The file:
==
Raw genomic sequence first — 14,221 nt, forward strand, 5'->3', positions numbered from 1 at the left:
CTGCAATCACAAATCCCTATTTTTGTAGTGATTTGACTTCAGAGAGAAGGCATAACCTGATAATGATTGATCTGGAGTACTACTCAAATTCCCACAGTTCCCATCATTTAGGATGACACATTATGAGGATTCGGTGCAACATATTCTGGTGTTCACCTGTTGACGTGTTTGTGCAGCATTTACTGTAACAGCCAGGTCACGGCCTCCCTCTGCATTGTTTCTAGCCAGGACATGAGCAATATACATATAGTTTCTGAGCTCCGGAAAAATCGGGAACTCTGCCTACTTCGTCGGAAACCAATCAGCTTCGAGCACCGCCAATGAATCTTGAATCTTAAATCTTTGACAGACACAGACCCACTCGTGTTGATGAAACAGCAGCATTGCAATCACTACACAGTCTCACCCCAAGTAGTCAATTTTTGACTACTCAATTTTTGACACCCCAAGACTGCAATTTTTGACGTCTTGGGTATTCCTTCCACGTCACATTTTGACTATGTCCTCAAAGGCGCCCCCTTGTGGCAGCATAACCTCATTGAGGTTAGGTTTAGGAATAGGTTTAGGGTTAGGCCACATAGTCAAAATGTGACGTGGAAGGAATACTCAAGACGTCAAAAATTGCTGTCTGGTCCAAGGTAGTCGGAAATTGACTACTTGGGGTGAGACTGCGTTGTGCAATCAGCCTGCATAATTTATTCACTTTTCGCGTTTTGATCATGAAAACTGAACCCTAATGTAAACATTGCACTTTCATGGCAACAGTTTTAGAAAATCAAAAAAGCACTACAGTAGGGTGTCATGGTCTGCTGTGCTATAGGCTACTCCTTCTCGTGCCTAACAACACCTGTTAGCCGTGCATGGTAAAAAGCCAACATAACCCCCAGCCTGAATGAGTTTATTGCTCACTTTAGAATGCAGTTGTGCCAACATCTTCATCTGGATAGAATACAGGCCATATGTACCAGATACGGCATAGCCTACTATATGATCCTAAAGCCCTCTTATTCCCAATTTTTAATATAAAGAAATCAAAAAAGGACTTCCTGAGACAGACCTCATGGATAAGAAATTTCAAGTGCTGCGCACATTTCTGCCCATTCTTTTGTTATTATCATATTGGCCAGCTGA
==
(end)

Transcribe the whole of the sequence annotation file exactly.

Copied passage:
Raw genomic sequence first — 14,221 nt, forward strand, 5'->3', positions numbered from 1 at the left:
CTGCAATCACAAATCCCTATTTTTGTAGTGATTTGACTTCAGAGAGAAGGCATAACCTGATAATGATTGATCTGGAGTACTACTCAAATTCCCACAGTTCCCATCATTTAGGATGACACATTATGAGGATTCGGTGCAACATATTCTGGTGTTCACCTGTTGACGTGTTTGTGCAGCATTTACTGTAACAGCCAGGTCACGGCCTCCCTCTGCATTGTTTCTAGCCAGGACATGAGCAATATACATATAGTTTCTGAGCTCCGGAAAAATCGGGAACTCTGCCTACTTCGTCGGAAACCAATCAGCTTCGAGCACCGCCAATGAATCTTGAATCTTAAATCTTTGACAGACACAGACCCACTCGTGTTGATGAAACAGCAGCATTGCAATCACTACACAGTCTCACCCCAAGTAGTCAATTTTTGACTACTCAATTTTTGACACCCCAAGACTGCAATTTTTGACGTCTTGGGTATTCCTTCCACGTCACATTTTGACTATGTCCTCAAAGGCGCCCCCTTGTGGCAGCATAACCTCATTGAGGTTAGGTTTAGGAATAGGTTTAGGGTTAGGCCACATAGTCAAAATGTGACGTGGAAGGAATACTCAAGACGTCAAAAATTGCTGTCTGGTCCAAGGTAGTCGGAAATTGACTACTTGGGGTGAGACTGCGTTGTGCAATCAGCCTGCATAATTTATTCACTTTTCGCGTTTTGATCATGAAAACTGAACCCTAATGTAAACATTGCACTTTCATGGCAACAGTTTTAGAAAATCAAAAAAGCACTACAGTAGGGTGTCATGGTCTGCTGTGCTATAGGCTACTCCTTCTCGTGCCTAACAACACCTGTTAGCCGTGCATGGTAAAAAGCCAACATAACCCCCAGCCTGAATGAGTTTATTGCTCACTTTAGAATGCAGTTGTGCCAACATCTTCATCTGGATAGAATACAGGCCATATGTACCAGATACGGCATAGCCTACTATATGATCCTAAAGCCCTCTTATTCCCAATTTTTAATATAAAGAAATCAAAAAAGGACTTCCTGAGACAGACCTCATGGATAAGAAATTTCAAGTGCTGCGCACATTTCTGCCCATTCTTTTGTTATTATCATATTGGCCAGCTGA